Supreme Court

The vetting of a Supreme Court Justice

Ted Frank tweeted something brilliant at us this weekend. A law professor and blogger, Kyle Graham, was digging through documents at the Reagan Presidential Library. (Side note: if you’ve never been to a presidential library, go; all the ones I’ve been to are excellent.) Professor Graham came across a great find: the vetting form that O’Melveny & Myers chairman A.B. Culvahouse used to vet Supreme Court Justice Anthony Kennedy.

The document is fascinating. Vetting somebody for a lifetime appointment is serious business, but it’s hard to imagine having your private life invaded to this magnitude.

It’s particularly interesting in light of Chief Justice John Roberts’s vote in the Obamacare case. Lots of people have asked why conservatives seem to have problems nominating justices who will doggedly toe the ideological line. Perhaps some answers can be found in the vetting document?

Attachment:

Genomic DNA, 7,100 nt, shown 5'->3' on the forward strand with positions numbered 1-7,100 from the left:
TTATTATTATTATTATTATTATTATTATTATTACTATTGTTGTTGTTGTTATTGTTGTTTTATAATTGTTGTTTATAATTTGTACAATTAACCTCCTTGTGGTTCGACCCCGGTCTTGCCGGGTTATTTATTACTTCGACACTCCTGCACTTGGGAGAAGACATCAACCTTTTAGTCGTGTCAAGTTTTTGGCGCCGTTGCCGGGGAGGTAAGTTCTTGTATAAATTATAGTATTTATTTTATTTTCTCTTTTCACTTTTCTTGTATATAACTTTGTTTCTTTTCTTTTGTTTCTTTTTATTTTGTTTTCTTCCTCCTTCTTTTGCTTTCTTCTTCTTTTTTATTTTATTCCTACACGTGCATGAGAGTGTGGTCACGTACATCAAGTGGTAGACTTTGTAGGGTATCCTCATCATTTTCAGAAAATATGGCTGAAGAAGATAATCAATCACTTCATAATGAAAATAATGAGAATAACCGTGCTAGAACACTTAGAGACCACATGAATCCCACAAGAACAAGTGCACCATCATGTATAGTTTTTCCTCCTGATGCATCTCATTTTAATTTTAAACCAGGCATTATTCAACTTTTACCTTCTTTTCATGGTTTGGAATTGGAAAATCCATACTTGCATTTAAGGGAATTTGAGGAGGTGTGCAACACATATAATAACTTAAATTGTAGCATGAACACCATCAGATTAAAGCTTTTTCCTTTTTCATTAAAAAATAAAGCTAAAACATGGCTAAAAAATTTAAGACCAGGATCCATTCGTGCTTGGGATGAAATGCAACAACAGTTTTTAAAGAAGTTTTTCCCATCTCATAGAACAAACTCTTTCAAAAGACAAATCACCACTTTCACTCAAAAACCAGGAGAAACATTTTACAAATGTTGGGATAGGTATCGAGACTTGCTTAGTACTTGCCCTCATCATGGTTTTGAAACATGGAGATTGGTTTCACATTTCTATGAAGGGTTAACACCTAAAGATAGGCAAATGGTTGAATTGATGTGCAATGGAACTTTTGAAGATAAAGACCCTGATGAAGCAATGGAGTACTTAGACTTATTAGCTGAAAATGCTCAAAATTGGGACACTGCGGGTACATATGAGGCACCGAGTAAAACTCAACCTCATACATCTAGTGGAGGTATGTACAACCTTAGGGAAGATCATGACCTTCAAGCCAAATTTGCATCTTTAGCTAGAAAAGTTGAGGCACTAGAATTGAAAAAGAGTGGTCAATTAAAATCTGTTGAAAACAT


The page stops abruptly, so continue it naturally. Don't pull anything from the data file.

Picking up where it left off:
double red triangle arrows Continue reading “So You Want To Be A Supreme Court Justice? Don’t Sniff Glue.”

* Presidential campaigns for Election 2012 are focusing in on the Supreme Court and future appointments to the high court, and Vice President Joe Biden is really not a fan of Justice Scalia. [POLITICO]

* Dewey know what the ramifications of D&L’s $50M insurance policy will mean for the resolution of the failed firm’s bankruptcy proceedings? Well, Steve Davis is probably happy. [Thomson Reuters News & Insight]

* Howrey going to pay off all of our creditors? Probably by dipping into the coffers of the 70 other law firms that took on our defectors. Have fun with all of those subpoenas. [Capital Business / Washington Post]